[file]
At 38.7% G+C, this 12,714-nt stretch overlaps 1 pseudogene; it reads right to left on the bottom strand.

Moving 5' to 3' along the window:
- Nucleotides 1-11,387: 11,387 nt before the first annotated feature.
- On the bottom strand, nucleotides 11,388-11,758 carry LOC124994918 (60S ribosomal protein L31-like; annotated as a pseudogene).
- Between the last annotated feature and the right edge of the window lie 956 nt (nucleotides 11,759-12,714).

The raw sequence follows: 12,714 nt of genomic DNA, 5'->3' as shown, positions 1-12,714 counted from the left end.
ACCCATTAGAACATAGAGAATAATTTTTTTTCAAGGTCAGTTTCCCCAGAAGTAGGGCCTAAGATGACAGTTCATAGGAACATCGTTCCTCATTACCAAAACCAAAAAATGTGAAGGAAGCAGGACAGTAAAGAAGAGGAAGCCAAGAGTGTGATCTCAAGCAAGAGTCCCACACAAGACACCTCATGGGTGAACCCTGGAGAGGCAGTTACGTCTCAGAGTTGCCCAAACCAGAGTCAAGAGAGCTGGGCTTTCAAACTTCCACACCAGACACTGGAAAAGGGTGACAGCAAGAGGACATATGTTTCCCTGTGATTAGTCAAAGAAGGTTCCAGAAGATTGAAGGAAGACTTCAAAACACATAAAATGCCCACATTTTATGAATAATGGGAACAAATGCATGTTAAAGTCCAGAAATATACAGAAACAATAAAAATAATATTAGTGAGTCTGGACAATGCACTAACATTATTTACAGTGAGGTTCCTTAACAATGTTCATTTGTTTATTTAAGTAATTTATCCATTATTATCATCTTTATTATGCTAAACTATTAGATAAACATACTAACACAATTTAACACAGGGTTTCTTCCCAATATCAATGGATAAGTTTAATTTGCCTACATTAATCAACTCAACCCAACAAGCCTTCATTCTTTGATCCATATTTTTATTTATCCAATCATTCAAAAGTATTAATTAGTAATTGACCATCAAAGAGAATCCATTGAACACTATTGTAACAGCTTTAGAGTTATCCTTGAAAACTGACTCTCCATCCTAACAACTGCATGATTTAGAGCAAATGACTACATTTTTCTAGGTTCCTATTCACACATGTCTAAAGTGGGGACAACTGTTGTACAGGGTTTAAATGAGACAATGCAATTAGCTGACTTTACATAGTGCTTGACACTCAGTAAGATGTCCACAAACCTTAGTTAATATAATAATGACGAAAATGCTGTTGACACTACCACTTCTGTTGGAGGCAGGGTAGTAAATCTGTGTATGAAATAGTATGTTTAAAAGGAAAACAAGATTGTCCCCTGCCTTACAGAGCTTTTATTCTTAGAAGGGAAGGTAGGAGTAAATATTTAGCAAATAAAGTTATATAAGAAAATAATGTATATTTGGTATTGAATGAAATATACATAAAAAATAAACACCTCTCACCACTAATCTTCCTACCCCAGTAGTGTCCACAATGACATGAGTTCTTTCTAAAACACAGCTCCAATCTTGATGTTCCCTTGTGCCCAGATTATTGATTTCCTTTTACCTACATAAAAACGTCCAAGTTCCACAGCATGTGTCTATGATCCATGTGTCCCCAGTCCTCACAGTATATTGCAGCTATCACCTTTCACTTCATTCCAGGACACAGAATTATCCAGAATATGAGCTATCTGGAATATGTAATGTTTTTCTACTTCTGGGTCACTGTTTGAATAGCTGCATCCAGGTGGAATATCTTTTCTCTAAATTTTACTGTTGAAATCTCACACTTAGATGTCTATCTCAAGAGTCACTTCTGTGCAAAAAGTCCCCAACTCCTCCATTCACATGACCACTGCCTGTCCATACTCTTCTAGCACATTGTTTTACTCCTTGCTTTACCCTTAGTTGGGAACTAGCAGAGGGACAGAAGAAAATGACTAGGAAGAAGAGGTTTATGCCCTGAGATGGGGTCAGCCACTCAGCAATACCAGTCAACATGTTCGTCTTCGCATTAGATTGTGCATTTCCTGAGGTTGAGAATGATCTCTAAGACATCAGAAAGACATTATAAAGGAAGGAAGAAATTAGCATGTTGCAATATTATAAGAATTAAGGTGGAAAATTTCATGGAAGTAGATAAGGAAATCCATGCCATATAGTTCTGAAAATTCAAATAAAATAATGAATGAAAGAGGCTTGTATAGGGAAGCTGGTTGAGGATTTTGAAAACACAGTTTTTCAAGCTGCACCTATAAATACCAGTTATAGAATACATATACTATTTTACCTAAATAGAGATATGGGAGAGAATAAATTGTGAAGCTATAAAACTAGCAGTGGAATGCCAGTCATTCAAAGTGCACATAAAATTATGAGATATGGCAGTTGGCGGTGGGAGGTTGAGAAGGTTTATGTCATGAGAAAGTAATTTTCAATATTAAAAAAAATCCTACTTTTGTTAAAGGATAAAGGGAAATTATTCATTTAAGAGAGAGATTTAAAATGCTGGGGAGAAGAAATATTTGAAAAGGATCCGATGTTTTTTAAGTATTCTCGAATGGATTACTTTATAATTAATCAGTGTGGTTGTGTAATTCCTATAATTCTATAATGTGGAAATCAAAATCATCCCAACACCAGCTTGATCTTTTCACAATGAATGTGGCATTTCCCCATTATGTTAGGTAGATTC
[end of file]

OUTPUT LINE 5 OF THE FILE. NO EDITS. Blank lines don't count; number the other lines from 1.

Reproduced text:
- Between the last annotated feature and the right edge of the window lie 956 nt (nucleotides 11,759-12,714).